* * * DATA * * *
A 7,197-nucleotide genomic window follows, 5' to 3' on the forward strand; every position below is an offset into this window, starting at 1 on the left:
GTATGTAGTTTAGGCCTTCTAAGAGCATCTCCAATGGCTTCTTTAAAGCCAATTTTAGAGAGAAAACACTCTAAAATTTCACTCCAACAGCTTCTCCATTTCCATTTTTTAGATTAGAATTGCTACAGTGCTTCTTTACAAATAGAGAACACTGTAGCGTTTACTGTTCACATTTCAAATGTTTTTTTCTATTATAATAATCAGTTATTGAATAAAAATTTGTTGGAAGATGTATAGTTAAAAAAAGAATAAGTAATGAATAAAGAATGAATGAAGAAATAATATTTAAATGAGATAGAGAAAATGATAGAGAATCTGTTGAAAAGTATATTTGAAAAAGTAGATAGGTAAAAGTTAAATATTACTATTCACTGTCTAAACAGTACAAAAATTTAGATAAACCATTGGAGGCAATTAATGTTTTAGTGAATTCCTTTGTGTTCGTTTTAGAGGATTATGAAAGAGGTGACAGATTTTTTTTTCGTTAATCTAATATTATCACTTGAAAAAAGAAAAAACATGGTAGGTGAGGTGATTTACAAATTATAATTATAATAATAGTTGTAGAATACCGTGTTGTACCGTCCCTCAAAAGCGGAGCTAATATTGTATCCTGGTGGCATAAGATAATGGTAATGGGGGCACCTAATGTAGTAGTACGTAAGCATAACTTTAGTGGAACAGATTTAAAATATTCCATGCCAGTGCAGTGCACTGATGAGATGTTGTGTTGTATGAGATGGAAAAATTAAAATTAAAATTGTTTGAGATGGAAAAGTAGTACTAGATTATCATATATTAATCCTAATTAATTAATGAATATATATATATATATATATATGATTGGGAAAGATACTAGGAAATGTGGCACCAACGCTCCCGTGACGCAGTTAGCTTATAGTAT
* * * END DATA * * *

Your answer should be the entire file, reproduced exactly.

A 7,197-nucleotide genomic window follows, 5' to 3' on the forward strand; every position below is an offset into this window, starting at 1 on the left:
GTATGTAGTTTAGGCCTTCTAAGAGCATCTCCAATGGCTTCTTTAAAGCCAATTTTAGAGAGAAAACACTCTAAAATTTCACTCCAACAGCTTCTCCATTTCCATTTTTTAGATTAGAATTGCTACAGTGCTTCTTTACAAATAGAGAACACTGTAGCGTTTACTGTTCACATTTCAAATGTTTTTTTCTATTATAATAATCAGTTATTGAATAAAAATTTGTTGGAAGATGTATAGTTAAAAAAAGAATAAGTAATGAATAAAGAATGAATGAAGAAATAATATTTAAATGAGATAGAGAAAATGATAGAGAATCTGTTGAAAAGTATATTTGAAAAAGTAGATAGGTAAAAGTTAAATATTACTATTCACTGTCTAAACAGTACAAAAATTTAGATAAACCATTGGAGGCAATTAATGTTTTAGTGAATTCCTTTGTGTTCGTTTTAGAGGATTATGAAAGAGGTGACAGATTTTTTTTTCGTTAATCTAATATTATCACTTGAAAAAAGAAAAAACATGGTAGGTGAGGTGATTTACAAATTATAATTATAATAATAGTTGTAGAATACCGTGTTGTACCGTCCCTCAAAAGCGGAGCTAATATTGTATCCTGGTGGCATAAGATAATGGTAATGGGGGCACCTAATGTAGTAGTACGTAAGCATAACTTTAGTGGAACAGATTTAAAATATTCCATGCCAGTGCAGTGCACTGATGAGATGTTGTGTTGTATGAGATGGAAAAATTAAAATTAAAATTGTTTGAGATGGAAAAGTAGTACTAGATTATCATATATTAATCCTAATTAATTAATGAATATATATATATATATATATATGATTGGGAAAGATACTAGGAAATGTGGCACCAACGCTCCCGTGACGCAGTTAGCTTATAGTAT